An obstacle we tend to face during the festive season is gift wrapping. It is tedious and more often than not wasted. A young woman in Swakopmund has found a way around this little problem by using discarded Coca Cola bottles. Entirely waterproof, these little packages have been decorated using decoupage, with African themed serviettes. Other than wrapping for small gifts, these also double really well as jewellery boxes. You can find these at the Canyon Roadhouse in the south or right here in Windhoek at the Namibian Craft Centre. Or make your own with a unique Christmas theme!
The ladies of FIMBI have found a unique and creative way to recreate old fashioned decorations with an African twist. Beautiful little hearts to be hung on the Christmas tree, made from springbok hide! These little gems can also be purchased at the Namibian Craft Centre and alternatively at the Etosha Safari Lodge.
Dyed Springbok hearts
Recreating the classic angel by using discarded tins is brilliant. These best sellers are made by Epafras of kabo Craft at Krumhuk Farm. Using the colourful shades of tin, he has created little guardian angles with bright dresses. And cleverly used a marula nut to create the little heads. These can be bought at the Namibian Craft Centre.
Aluminium tin angels
Finally, Maid in Namibia has recreated a classic favourite. Chips and crisps are a delicious snack, but more often than not the empty packets are left with no use but pollution. In Thailand these testy packets count as one of the biggest sources of pollution in their oceans. Well that has changed.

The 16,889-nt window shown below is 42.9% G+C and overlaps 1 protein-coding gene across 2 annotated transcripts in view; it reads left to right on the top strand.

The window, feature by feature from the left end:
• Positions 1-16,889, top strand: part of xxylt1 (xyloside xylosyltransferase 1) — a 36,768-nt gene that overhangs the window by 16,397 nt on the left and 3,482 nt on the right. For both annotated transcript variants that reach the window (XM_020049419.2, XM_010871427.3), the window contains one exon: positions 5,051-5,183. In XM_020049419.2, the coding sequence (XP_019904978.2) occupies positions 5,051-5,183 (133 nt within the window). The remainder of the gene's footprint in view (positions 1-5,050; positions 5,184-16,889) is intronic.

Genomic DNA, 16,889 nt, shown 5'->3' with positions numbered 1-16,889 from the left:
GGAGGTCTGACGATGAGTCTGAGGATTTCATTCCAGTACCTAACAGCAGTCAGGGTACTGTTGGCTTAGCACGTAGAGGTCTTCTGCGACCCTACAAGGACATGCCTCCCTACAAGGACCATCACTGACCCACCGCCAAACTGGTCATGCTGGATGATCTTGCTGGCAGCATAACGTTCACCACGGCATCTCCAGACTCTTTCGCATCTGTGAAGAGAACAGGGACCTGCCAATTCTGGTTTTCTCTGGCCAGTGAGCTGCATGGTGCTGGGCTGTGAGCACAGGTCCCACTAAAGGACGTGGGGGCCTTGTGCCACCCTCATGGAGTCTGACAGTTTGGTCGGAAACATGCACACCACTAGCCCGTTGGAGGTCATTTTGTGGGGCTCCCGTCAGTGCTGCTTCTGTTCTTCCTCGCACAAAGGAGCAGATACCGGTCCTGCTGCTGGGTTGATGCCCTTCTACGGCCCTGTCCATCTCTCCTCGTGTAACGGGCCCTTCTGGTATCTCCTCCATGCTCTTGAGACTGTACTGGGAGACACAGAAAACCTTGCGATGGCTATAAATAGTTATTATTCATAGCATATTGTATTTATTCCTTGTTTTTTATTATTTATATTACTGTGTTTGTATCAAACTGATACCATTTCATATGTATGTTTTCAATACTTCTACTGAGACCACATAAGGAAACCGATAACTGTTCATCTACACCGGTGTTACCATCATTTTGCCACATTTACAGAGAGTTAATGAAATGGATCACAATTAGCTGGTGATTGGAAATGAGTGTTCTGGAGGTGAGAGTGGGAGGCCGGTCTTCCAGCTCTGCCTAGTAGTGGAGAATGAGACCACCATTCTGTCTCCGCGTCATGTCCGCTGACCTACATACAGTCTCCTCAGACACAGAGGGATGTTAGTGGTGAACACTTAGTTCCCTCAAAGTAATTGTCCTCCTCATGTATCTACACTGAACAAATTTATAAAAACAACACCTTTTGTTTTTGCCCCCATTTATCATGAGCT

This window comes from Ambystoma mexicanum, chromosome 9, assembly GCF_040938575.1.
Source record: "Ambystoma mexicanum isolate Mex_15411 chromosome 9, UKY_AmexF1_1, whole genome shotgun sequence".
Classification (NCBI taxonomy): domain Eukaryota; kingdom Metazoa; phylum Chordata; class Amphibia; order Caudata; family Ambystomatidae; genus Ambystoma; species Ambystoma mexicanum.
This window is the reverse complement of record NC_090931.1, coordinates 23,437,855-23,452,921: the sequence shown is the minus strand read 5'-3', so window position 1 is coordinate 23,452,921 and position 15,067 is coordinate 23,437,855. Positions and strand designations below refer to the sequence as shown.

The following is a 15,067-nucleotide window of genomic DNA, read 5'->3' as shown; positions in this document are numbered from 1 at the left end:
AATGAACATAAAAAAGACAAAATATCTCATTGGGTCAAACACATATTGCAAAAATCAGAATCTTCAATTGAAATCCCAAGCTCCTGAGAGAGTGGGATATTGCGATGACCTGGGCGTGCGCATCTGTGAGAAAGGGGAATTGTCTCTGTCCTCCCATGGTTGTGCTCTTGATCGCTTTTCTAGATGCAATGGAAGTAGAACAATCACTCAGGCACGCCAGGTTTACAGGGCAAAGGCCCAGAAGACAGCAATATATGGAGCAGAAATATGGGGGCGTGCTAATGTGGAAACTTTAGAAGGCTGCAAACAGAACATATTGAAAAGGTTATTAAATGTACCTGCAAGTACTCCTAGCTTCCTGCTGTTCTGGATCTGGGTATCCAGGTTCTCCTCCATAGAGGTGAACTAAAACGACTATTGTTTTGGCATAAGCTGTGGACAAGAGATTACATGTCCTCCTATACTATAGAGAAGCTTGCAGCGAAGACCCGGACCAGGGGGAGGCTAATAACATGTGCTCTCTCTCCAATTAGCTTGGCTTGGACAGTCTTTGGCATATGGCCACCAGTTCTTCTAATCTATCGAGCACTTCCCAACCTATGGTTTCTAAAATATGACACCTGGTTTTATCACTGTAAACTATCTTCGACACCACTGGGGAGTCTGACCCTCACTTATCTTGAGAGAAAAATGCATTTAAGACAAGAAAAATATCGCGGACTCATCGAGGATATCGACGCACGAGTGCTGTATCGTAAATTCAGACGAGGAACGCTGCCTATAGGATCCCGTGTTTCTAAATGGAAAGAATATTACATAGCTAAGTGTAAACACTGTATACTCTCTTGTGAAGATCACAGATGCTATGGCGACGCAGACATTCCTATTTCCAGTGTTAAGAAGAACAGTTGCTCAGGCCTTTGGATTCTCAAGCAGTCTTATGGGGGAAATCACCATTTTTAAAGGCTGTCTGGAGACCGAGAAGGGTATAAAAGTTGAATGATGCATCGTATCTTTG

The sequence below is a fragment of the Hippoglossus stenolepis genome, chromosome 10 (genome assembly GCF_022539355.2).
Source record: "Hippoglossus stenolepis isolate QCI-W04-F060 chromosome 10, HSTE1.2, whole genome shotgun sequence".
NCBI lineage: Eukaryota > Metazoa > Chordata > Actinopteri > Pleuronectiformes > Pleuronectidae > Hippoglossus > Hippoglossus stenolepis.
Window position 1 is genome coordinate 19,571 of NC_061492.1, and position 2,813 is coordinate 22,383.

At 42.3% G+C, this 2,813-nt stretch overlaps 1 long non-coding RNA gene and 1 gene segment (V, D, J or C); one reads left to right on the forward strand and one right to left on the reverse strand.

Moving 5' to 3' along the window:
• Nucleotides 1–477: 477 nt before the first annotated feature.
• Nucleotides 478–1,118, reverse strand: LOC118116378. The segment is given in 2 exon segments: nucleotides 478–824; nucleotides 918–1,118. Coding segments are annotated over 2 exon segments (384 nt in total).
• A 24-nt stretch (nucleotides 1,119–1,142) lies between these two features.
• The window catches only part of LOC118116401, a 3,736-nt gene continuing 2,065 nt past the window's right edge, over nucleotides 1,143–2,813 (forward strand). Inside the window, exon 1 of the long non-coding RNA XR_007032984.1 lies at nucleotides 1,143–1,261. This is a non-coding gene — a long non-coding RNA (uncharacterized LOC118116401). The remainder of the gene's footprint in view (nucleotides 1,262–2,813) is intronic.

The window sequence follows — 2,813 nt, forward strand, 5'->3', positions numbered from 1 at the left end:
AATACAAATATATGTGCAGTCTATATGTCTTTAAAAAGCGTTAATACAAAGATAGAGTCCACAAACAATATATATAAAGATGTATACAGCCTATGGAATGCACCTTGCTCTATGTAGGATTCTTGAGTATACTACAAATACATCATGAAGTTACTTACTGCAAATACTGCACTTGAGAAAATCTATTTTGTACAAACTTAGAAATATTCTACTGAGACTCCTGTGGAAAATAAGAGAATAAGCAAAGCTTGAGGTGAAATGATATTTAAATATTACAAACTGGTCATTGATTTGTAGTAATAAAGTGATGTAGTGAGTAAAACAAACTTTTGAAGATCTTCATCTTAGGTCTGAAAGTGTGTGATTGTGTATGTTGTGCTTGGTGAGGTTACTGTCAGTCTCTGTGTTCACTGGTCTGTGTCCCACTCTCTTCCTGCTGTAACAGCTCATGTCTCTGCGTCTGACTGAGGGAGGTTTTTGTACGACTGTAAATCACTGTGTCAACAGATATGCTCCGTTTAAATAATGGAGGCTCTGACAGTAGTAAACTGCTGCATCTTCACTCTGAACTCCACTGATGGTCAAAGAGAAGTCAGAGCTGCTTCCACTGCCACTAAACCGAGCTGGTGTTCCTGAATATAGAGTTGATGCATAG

These empty packets can now be recreated into bags! Pencil cases, purses or even small handbags, these packets are now a fashion statement rather than pollution. What a great way to continuously enjoy your favourite salty snack. And these packets can even be found at the Etosha Safari Camp.
Recycled chips bags
If you have any other great ideas and ways to recreate something into a Christmas gift, décor or wrapping, we invite you to share this with us in the comment section below.
Author – Jescey Visagie is a proud Namibian and is passionate about writing and language. Tag along for the ride as she tries to uncover new insights into Namibia and explores what the country has to offer.
In Namibia, clear skies and delicious warm evenings have inspired an important tradition – and celebration of life – sundowners!
As part of their 20th anniversary celebrations, the Gondwana Collection held a ‘101 Sunset Competition’, inviting the public to share their sensational sundowner moments. The competition kicked off at the Namibia Tourism Expo in May and continued until the end of August when it wrapped up with 875 entries. It took another month to carefully evaluate the photos, selecting the finest. In October, the winners were announced and the prize of 101 nights at Gondwana’s lodges was shared between the five winners of the various categories, who each won 20 nights, with the overall winner bagging the additional day to make up the total of 101.
Crazy Sundowner Moments Category – Winner: Michael Hackauf
Pro Sunsets category – Winner: Carsten Von Carsten von Frankenberg-Lüttwitz
Images of clinking glasses, striking landscapes and land and water aflame with the deepest and richest colours on Earth came streaming in. They encapsulated the wonderful African tradition: sundowners i.e. spending the late afternoon somewhere out in nature with a drink in hand, appreciating the landscape bathed in gold at this enchanting time of the day. It’s the time to stop whatever you are doing and enjoy the transition between day and night, when softness and beauty merge the two in a spectacular display, one of the best shows on the planet.